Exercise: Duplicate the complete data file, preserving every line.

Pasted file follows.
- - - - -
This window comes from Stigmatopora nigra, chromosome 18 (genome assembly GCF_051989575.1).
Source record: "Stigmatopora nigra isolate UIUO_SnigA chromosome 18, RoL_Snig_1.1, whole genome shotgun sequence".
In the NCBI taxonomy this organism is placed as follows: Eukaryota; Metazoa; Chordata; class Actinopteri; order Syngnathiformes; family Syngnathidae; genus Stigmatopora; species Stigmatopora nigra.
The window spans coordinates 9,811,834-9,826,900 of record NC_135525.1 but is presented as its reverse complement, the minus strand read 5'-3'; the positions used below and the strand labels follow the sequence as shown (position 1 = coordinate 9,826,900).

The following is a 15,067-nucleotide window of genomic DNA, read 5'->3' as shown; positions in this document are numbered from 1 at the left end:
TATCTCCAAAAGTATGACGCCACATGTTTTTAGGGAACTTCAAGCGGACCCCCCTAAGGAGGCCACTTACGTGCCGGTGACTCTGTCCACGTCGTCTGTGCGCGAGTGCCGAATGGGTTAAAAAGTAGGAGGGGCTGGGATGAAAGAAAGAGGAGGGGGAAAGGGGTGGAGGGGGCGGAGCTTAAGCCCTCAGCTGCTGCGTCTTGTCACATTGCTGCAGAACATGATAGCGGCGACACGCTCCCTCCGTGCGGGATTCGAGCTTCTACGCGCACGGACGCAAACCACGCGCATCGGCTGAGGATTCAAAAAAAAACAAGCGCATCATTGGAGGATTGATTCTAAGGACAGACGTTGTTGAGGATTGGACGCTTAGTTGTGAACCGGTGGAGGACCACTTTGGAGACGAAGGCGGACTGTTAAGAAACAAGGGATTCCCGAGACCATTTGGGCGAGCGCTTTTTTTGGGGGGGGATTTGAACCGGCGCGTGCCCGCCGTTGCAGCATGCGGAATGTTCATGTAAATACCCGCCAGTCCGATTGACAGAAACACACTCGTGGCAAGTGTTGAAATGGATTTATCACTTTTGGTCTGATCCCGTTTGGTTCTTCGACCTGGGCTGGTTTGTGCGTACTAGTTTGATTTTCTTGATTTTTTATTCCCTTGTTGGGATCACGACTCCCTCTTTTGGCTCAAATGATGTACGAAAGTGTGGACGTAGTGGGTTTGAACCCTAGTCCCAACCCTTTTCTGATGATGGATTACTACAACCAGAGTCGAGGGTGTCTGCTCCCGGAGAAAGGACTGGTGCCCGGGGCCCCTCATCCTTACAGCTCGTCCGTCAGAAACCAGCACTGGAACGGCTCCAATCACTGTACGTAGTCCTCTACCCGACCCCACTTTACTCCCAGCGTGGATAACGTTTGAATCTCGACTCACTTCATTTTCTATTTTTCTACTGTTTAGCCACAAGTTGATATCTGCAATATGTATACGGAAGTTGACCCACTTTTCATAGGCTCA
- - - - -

This window comes from Stigmatopora nigra, chromosome 18 (genome assembly GCF_051989575.1).
Source record: "Stigmatopora nigra isolate UIUO_SnigA chromosome 18, RoL_Snig_1.1, whole genome shotgun sequence".
In the NCBI taxonomy this organism is placed as follows: Eukaryota; Metazoa; Chordata; class Actinopteri; order Syngnathiformes; family Syngnathidae; genus Stigmatopora; species Stigmatopora nigra.
The window spans coordinates 9,811,834-9,826,900 of record NC_135525.1 but is presented as its reverse complement, the minus strand read 5'-3'; the positions used below and the strand labels follow the sequence as shown (position 1 = coordinate 9,826,900).

The following is a 15,067-nucleotide window of genomic DNA, read 5'->3' as shown; positions in this document are numbered from 1 at the left end:
TATCTCCAAAAGTATGACGCCACATGTTTTTAGGGAACTTCAAGCGGACCCCCCTAAGGAGGCCACTTACGTGCCGGTGACTCTGTCCACGTCGTCTGTGCGCGAGTGCCGAATGGGTTAAAAAGTAGGAGGGGCTGGGATGAAAGAAAGAGGAGGGGGAAAGGGGTGGAGGGGGCGGAGCTTAAGCCCTCAGCTGCTGCGTCTTGTCACATTGCTGCAGAACATGATAGCGGCGACACGCTCCCTCCGTGCGGGATTCGAGCTTCTACGCGCACGGACGCAAACCACGCGCATCGGCTGAGGATTCAAAAAAAAACAAGCGCATCATTGGAGGATTGATTCTAAGGACAGACGTTGTTGAGGATTGGACGCTTAGTTGTGAACCGGTGGAGGACCACTTTGGAGACGAAGGCGGACTGTTAAGAAACAAGGGATTCCCGAGACCATTTGGGCGAGCGCTTTTTTTGGGGGGGGATTTGAACCGGCGCGTGCCCGCCGTTGCAGCATGCGGAATGTTCATGTAAATACCCGCCAGTCCGATTGACAGAAACACACTCGTGGCAAGTGTTGAAATGGATTTATCACTTTTGGTCTGATCCCGTTTGGTTCTTCGACCTGGGCTGGTTTGTGCGTACTAGTTTGATTTTCTTGATTTTTTATTCCCTTGTTGGGATCACGACTCCCTCTTTTGGCTCAAATGATGTACGAAAGTGTGGACGTAGTGGGTTTGAACCCTAGTCCCAACCCTTTTCTGATGATGGATTACTACAACCAGAGTCGAGGGTGTCTGCTCCCGGAGAAAGGACTGGTGCCCGGGGCCCCTCATCCTTACAGCTCGTCCGTCAGAAACCAGCACTGGAACGGCTCCAATCACTGTACGTAGTCCTCTACCCGACCCCACTTTACTCCCAGCGTGGATAACGTTTGAATCTCGACTCACTTCATTTTCTATTTTTCTACTGTTTAGCCACAAGTTGATATCTGCAATATGTATACGGAAGTTGACCCACTTTTCATAGGCTCA